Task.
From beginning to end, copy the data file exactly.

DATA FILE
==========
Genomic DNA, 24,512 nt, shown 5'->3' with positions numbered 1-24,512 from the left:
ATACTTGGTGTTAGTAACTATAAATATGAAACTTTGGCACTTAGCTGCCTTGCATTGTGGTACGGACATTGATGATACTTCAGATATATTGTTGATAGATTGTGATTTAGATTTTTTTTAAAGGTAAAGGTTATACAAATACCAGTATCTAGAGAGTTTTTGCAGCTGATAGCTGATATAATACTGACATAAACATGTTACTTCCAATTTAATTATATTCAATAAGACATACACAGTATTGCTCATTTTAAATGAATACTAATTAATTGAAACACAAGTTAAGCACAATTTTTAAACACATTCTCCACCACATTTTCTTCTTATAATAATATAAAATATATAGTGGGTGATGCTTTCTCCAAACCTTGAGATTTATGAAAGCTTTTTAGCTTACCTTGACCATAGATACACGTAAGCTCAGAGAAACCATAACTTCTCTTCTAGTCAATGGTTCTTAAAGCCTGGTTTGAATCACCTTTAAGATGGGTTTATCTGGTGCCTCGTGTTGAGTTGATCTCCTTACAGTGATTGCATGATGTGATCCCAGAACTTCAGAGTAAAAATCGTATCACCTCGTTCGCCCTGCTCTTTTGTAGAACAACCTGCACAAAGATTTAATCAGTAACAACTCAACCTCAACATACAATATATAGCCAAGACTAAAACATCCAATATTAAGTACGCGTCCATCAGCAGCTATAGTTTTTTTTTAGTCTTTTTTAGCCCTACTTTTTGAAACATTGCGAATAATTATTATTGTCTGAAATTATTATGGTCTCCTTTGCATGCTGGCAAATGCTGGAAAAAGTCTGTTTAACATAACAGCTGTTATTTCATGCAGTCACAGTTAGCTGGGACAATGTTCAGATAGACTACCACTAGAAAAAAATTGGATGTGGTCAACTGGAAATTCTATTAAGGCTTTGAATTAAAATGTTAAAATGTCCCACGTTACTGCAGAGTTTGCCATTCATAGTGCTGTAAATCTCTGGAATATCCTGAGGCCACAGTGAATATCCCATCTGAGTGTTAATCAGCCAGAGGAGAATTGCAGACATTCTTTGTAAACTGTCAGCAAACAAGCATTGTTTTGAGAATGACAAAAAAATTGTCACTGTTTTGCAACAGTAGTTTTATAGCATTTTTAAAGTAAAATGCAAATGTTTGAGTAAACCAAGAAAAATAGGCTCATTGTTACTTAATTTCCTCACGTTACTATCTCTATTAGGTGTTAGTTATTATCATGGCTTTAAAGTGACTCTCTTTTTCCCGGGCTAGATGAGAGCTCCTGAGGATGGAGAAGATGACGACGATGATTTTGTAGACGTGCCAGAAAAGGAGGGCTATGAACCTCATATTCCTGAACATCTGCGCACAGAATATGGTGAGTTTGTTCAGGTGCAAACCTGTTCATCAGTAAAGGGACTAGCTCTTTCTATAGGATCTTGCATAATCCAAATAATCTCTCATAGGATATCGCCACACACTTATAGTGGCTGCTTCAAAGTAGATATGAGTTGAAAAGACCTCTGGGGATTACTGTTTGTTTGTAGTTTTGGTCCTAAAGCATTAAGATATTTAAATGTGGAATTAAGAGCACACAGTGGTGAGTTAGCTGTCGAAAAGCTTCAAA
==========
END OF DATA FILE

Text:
Genomic DNA, 24,512 nt, shown 5'->3' with positions numbered 1-24,512 from the left:
ATACTTGGTGTTAGTAACTATAAATATGAAACTTTGGCACTTAGCTGCCTTGCATTGTGGTACGGACATTGATGATACTTCAGATATATTGTTGATAGATTGTGATTTAGATTTTTTTTAAAGGTAAAGGTTATACAAATACCAGTATCTAGAGAGTTTTTGCAGCTGATAGCTGATATAATACTGACATAAACATGTTACTTCCAATTTAATTATATTCAATAAGACATACACAGTATTGCTCATTTTAAATGAATACTAATTAATTGAAACACAAGTTAAGCACAATTTTTAAACACATTCTCCACCACATTTTCTTCTTATAATAATATAAAATATATAGTGGGTGATGCTTTCTCCAAACCTTGAGATTTATGAAAGCTTTTTAGCTTACCTTGACCATAGATACACGTAAGCTCAGAGAAACCATAACTTCTCTTCTAGTCAATGGTTCTTAAAGCCTGGTTTGAATCACCTTTAAGATGGGTTTATCTGGTGCCTCGTGTTGAGTTGATCTCCTTACAGTGATTGCATGATGTGATCCCAGAACTTCAGAGTAAAAATCGTATCACCTCGTTCGCCCTGCTCTTTTGTAGAACAACCTGCACAAAGATTTAATCAGTAACAACTCAACCTCAACATACAATATATAGCCAAGACTAAAACATCCAATATTAAGTACGCGTCCATCAGCAGCTATAGTTTTTTTTTAGTCTTTTTTAGCCCTACTTTTTGAAACATTGCGAATAATTATTATTGTCTGAAATTATTATGGTCTCCTTTGCATGCTGGCAAATGCTGGAAAAAGTCTGTTTAACATAACAGCTGTTATTTCATGCAGTCACAGTTAGCTGGGACAATGTTCAGATAGACTACCACTAGAAAAAAATTGGATGTGGTCAACTGGAAATTCTATTAAGGCTTTGAATTAAAATGTTAAAATGTCCCACGTTACTGCAGAGTTTGCCATTCATAGTGCTGTAAATCTCTGGAATATCCTGAGGCCACAGTGAATATCCCATCTGAGTGTTAATCAGCCAGAGGAGAATTGCAGACATTCTTTGTAAACTGTCAGCAAACAAGCATTGTTTTGAGAATGACAAAAAAATTGTCACTGTTTTGCAACAGTAGTTTTATAGCATTTTTAAAGTAAAATGCAAATGTTTGAGTAAACCAAGAAAAATAGGCTCATTGTTACTTAATTTCCTCACGTTACTATCTCTATTAGGTGTTAGTTATTATCATGGCTTTAAAGTGACTCTCTTTTTCCCGGGCTAGATGAGAGCTCCTGAGGATGGAGAAGATGACGACGATGATTTTGTAGACGTGCCAGAAAAGGAGGGCTATGAACCTCATATTCCTGAACATCTGCGCACAGAATATGGTGAGTTTGTTCAGGTGCAAACCTGTTCATCAGTAAAGGGACTAGCTCTTTCTATAGGATCTTGCATAATCCAAATAATCTCTCATAGGATATCGCCACACACTTATAGTGGCTGCTTCAAAGTAGATATGAGTTGAAAAGACCTCTGGGGATTACTGTTTGTTTGTAGTTTTGGTCCTAAAGCATTAAGATATTTAAATGTGGAATTAAGAGCACACAGTGGTGAGTTAGCTGTCGAAAAGCTTCAAA